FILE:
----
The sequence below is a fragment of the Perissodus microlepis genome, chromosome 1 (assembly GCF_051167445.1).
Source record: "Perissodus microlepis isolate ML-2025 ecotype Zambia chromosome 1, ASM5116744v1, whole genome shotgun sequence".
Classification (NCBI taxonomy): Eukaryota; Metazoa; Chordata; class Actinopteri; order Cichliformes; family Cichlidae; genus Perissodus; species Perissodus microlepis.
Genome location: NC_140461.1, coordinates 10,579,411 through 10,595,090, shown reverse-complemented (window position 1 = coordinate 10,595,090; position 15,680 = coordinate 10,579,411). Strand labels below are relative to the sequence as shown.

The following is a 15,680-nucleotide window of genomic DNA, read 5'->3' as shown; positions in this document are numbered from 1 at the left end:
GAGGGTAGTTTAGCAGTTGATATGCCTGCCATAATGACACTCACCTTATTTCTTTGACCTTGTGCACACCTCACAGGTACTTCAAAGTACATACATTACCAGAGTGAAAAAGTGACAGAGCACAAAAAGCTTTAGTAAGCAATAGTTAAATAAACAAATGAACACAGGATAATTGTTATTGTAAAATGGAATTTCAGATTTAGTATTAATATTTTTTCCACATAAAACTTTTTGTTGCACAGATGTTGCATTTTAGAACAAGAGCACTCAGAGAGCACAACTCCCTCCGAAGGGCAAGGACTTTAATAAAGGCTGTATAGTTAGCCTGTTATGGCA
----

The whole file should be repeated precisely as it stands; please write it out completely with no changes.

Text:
The sequence below is a fragment of the Perissodus microlepis genome, chromosome 1 (assembly GCF_051167445.1).
Source record: "Perissodus microlepis isolate ML-2025 ecotype Zambia chromosome 1, ASM5116744v1, whole genome shotgun sequence".
Classification (NCBI taxonomy): Eukaryota; Metazoa; Chordata; class Actinopteri; order Cichliformes; family Cichlidae; genus Perissodus; species Perissodus microlepis.
Genome location: NC_140461.1, coordinates 10,579,411 through 10,595,090, shown reverse-complemented (window position 1 = coordinate 10,595,090; position 15,680 = coordinate 10,579,411). Strand labels below are relative to the sequence as shown.

The following is a 15,680-nucleotide window of genomic DNA, read 5'->3' as shown; positions in this document are numbered from 1 at the left end:
GAGGGTAGTTTAGCAGTTGATATGCCTGCCATAATGACACTCACCTTATTTCTTTGACCTTGTGCACACCTCACAGGTACTTCAAAGTACATACATTACCAGAGTGAAAAAGTGACAGAGCACAAAAAGCTTTAGTAAGCAATAGTTAAATAAACAAATGAACACAGGATAATTGTTATTGTAAAATGGAATTTCAGATTTAGTATTAATATTTTTTCCACATAAAACTTTTTGTTGCACAGATGTTGCATTTTAGAACAAGAGCACTCAGAGAGCACAACTCCCTCCGAAGGGCAAGGACTTTAATAAAGGCTGTATAGTTAGCCTGTTATGGCA